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    If you do donate, absolutely take a rest for a while after. Especially if you have low blood pressure, like I do- you can get really dizzy! That's why I don't donate that often. I know I should, but I get so dizzy and feel crappy after. Low blood pressure isn't dangerous- better than high, but it can make you dizzy and get head rushes. Make sure you eat something! That's why they always have donuts, but if you hate donuts, have a PB sandwich.

    Also, you can't donate if you've had surgery recently. I'm not sure how long you have to wait- I think it's six months.

    Just for trivia sake, what's everyone's blood type? Hey you never know, one of us could be in a crash and lost lots of blood....

    I'm A+
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    I drink your MILKSHAKE Raiyn's Avatar
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    I always feel more energetic after I give, it's the same for my father. Curious.... (no ride 'till the next day though)

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    eert a ekil yzarc SpiderMike's Avatar
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    The only thing I can say is be careful if you try riding afterwards. The one definite thing I have seen directly or heard from all the family or friends that were Paramedics to Resperatory Therapist is this... Everyone reacts differently, and you can't depend they will react the same each time. I just gave, still got the bruise to prove it, and it wiped me out. Done it before, and no problems. I felt so bonked, I was too lazy to be sarcastic with the assistant telling me to "eat a meal that sticks to you"

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    I followed their advice after donating and got a lift home, then put my feet up, eating and drinking.
    Next morning was fine for the ride into work.

    They are really picky about who can donate these days. My buddy was not allowed because he had been on holiday to Brazil, where some nasty disease is prevalent. Im sure Brazilian donors in Brazil would be prevented, if they had visited the UK, because we have some nasy CJD/Mad cow disease here.

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    Senior Member Trekaholic's Avatar
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    Any M.D.s reading this thread?

    It seems to me that since one of the jobs red blood cells have is moving oxygen to the parts of the body where it's needed. (i.e. muscles.) then those muscles won't work the same way until the blood is replaced - and I don't just mean by guzzling a Pepsi or OJ at the post-drainage canteen.

    Sucking a pint of blood and hemoglobin out of a human body seems like it would take a while for that to be replaced. Does the body compensate by speeding up the heart? How long does it take to actually replace the blood? I was told by the blood bank vampires that it takes 8 weeks -- hence the reason you can only give a pint every 8 weeks.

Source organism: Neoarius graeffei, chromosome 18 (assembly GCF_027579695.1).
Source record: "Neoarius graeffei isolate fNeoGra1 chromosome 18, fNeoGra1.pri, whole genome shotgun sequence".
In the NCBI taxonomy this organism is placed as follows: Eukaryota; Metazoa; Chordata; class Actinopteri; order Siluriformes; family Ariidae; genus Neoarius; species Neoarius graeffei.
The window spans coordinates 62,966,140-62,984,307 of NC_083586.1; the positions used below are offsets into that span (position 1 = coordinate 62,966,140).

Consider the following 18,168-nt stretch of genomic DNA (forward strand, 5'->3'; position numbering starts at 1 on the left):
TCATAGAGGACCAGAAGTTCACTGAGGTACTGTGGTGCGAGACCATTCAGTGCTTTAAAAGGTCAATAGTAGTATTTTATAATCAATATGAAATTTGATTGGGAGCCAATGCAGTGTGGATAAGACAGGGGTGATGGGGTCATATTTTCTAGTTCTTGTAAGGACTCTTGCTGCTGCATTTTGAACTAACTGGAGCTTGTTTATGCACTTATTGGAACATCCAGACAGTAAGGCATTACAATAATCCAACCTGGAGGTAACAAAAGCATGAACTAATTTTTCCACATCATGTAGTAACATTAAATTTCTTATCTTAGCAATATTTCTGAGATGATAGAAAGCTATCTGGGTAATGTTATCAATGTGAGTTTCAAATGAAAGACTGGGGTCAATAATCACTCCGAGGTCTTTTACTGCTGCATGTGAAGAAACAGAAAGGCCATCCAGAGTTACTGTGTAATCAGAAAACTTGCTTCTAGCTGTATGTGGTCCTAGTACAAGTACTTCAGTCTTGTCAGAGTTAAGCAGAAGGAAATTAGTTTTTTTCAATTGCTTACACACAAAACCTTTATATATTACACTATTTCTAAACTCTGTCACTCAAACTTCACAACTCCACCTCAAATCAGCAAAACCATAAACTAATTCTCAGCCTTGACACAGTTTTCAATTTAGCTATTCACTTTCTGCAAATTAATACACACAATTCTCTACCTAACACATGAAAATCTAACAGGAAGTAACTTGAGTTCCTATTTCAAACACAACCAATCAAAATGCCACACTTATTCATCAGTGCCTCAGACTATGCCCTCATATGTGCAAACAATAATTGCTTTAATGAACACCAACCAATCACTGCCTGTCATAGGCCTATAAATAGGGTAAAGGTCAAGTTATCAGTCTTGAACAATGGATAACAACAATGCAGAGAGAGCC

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    LET
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    It takes the body some time to replace the red blood cells, hence the need to wait between donations. If you donate platelets, you can donate a couple of times a week. The typical person gives 4 million platelet cells and creates replacements within one day. When I used to donate them on a regular basis, they would do a count at the beginning, and at the end of your session. I once finished a session with more platelets than I started with. (They gave me the unofficial title of "The Platelet God" after that.) Some people are able to routinely give a "double-dose" of platelets based on their counts.

    The real issue here is that blood donation is a good thing, and should be encouraged among healthy adults.

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    Senior Member John C. Ratliff's Avatar
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    I gave blood last summer (I'm B-) and several hours later, rode my bicycle home. But I'm a rather big guy, 5-11 and at the time somewhere around 200 lbs. I rode home slowly, and had no problems.

    However, someone who's slender, with minimal body fat, and low blood pressure, would be well-advised to not ride a bicycle after giving for 12-24 hours. Faiting on carpeted floors, or even a sidewalk, is one thing. Fainting on a bicycle is something else entirely. Even if someone is large, if there's the slightest amount of "wooseyness," don't "just do it." Wait to get on that bicycle.

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    Donating blood! I would love to, however, every time I have tried in the past & see that needle coming for my vein, I panic. The tech will not take my blood cause my pulse races and my blood pressure goes ski hi. I am AB+ So it would be nice if I could donate. Any suggestions how to stop having panic attacks over a dumb little needle? Oh yea, I don't look either!